Is your back killing you? You’re not alone. More than 85 percent of Americans will experience back pain at some point in their lives. In fact, it’s one of the most common reasons why people visit their doctor and the leading cause of global disability.

One common cause for back pain is degeneration of the spine joints and discs.  As we age and our spine faces everyday wear and tear, the discs can start to break down. A disc is the pad or cushion that sits between two vertebrae and acts as shock absorption for the spine. The disc is made of three parts: the outer anulus, inner nucleus and the surrounding endplates.

Over time the anulus can thin and tear allowing the inner nucleus, which is a gel like material, to dehydrate and become “chalkier” instead of gel-like. These changes allow the disc to get thinner and lose pressure, setting off a sequence of events that alters the biomechanics of the spine. Degeneration can start to show symptoms of back pain as we approach middle-age, but has the potential to affect young people too.

Factors that put you at risk include:

  • Age
  • Genetics
  • Gender (males are more at risk)
  • Repetitive lifting and overloading over time (truck drivers, construction workers)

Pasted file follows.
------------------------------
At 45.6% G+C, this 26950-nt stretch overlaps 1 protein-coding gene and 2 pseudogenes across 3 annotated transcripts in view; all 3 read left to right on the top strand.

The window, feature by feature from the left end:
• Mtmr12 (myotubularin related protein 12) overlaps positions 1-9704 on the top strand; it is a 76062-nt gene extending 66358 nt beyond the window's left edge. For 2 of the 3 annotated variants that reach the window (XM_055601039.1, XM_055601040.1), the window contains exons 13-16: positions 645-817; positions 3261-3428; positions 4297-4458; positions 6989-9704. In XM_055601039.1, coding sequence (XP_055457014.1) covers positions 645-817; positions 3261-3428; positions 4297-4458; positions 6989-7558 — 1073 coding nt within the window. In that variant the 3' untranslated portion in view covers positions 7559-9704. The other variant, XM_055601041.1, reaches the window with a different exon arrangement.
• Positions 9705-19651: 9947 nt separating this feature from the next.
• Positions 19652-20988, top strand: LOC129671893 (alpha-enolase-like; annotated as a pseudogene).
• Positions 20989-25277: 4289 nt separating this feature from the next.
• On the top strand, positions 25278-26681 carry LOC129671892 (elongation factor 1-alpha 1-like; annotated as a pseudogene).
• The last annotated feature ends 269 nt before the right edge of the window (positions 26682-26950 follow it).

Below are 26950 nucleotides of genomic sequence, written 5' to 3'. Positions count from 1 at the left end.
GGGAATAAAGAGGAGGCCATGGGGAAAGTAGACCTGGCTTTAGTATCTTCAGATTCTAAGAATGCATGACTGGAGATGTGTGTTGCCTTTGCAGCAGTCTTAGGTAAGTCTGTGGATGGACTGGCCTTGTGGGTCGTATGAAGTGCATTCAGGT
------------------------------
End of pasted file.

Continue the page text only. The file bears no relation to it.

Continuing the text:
• Environmental factors (obesity, smoking)
  • Psychosocial factors (anxiety and depression)
  • Poor nutrition

Although degenerative disc disease is present in 90 percent of those over 70 years old, not all those affected experience back pain. Managing these risk factors is key to preventing episodes of pain. The most common symptoms include lower back pain, sometimes accompanied by sciatica or leg pain. Symptoms can be aggravated by simple things like sitting, turning or coughing. Degenerative disc disease can easily be identified by X-rays of the spine and most people get better with conservative care, like physical therapy or chiropractic care.

Stay in tune with your body, and if you feel any of the symptoms below, contact your doctor immediately:

  • Change in bowel/bladder function
  • Fever
  • Trauma
  • Saddle anesthesia
  • Severe weakness

If you experience back pain and have degenerative disc disease, things you can do to help find relief include exercising, losing weight, quitting smoking, applying heat or ice to the affected area and taking over-the-counter medication. If your pain is not improving, see your healthcare provider.


David BenEliyahu, DC, FICC

Administrative Director, Back & Neck Pain Center at Mather Hospital